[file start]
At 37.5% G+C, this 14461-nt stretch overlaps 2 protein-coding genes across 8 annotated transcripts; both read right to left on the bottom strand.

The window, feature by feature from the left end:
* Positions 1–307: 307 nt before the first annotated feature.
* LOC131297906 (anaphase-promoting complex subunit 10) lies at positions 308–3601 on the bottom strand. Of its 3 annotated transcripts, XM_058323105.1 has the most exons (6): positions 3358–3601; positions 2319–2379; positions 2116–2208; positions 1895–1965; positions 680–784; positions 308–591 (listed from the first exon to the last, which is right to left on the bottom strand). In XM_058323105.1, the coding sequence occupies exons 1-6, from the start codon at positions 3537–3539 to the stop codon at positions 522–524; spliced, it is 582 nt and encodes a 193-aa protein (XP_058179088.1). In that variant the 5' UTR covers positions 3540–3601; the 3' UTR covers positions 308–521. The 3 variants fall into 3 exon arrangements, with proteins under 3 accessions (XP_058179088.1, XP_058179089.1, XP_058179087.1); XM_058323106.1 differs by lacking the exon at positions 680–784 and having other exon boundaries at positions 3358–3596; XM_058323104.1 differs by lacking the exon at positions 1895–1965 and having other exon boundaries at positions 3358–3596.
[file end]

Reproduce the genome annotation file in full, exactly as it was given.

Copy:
At 37.5% G+C, this 14461-nt stretch overlaps 2 protein-coding genes across 8 annotated transcripts; both read right to left on the bottom strand.

The window, feature by feature from the left end:
* Positions 1–307: 307 nt before the first annotated feature.
* LOC131297906 (anaphase-promoting complex subunit 10) lies at positions 308–3601 on the bottom strand. Of its 3 annotated transcripts, XM_058323105.1 has the most exons (6): positions 3358–3601; positions 2319–2379; positions 2116–2208; positions 1895–1965; positions 680–784; positions 308–591 (listed from the first exon to the last, which is right to left on the bottom strand). In XM_058323105.1, the coding sequence occupies exons 1-6, from the start codon at positions 3537–3539 to the stop codon at positions 522–524; spliced, it is 582 nt and encodes a 193-aa protein (XP_058179088.1). In that variant the 5' UTR covers positions 3540–3601; the 3' UTR covers positions 308–521. The 3 variants fall into 3 exon arrangements, with proteins under 3 accessions (XP_058179088.1, XP_058179089.1, XP_058179087.1); XM_058323106.1 differs by lacking the exon at positions 680–784 and having other exon boundaries at positions 3358–3596; XM_058323104.1 differs by lacking the exon at positions 1895–1965 and having other exon boundaries at positions 3358–3596.